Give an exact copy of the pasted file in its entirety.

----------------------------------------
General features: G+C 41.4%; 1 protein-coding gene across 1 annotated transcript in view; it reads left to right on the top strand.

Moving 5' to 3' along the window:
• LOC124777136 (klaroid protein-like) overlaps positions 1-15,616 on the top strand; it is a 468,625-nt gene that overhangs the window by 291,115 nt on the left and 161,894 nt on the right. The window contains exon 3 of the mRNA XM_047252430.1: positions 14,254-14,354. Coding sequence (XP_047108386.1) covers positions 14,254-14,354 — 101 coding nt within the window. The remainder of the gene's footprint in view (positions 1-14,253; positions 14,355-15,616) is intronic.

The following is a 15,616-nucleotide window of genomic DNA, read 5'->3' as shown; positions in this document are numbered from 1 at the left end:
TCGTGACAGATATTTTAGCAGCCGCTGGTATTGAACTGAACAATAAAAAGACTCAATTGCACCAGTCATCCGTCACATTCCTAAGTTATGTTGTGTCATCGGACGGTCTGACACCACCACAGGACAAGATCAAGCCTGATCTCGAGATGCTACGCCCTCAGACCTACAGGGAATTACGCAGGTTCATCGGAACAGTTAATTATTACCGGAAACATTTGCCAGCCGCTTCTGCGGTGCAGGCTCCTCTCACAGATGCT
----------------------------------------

General features: G+C 41.4%; 1 protein-coding gene across 1 annotated transcript in view; it reads left to right on the top strand.

Moving 5' to 3' along the window:
• LOC124777136 (klaroid protein-like) overlaps positions 1-15,616 on the top strand; it is a 468,625-nt gene that overhangs the window by 291,115 nt on the left and 161,894 nt on the right. The window contains exon 3 of the mRNA XM_047252430.1: positions 14,254-14,354. Coding sequence (XP_047108386.1) covers positions 14,254-14,354 — 101 coding nt within the window. The remainder of the gene's footprint in view (positions 1-14,253; positions 14,355-15,616) is intronic.

The following is a 15,616-nucleotide window of genomic DNA, read 5'->3' as shown; positions in this document are numbered from 1 at the left end:
TCGTGACAGATATTTTAGCAGCCGCTGGTATTGAACTGAACAATAAAAAGACTCAATTGCACCAGTCATCCGTCACATTCCTAAGTTATGTTGTGTCATCGGACGGTCTGACACCACCACAGGACAAGATCAAGCCTGATCTCGAGATGCTACGCCCTCAGACCTACAGGGAATTACGCAGGTTCATCGGAACAGTTAATTATTACCGGAAACATTTGCCAGCCGCTTCTGCGGTGCAGGCTCCTCTCACAGATGCT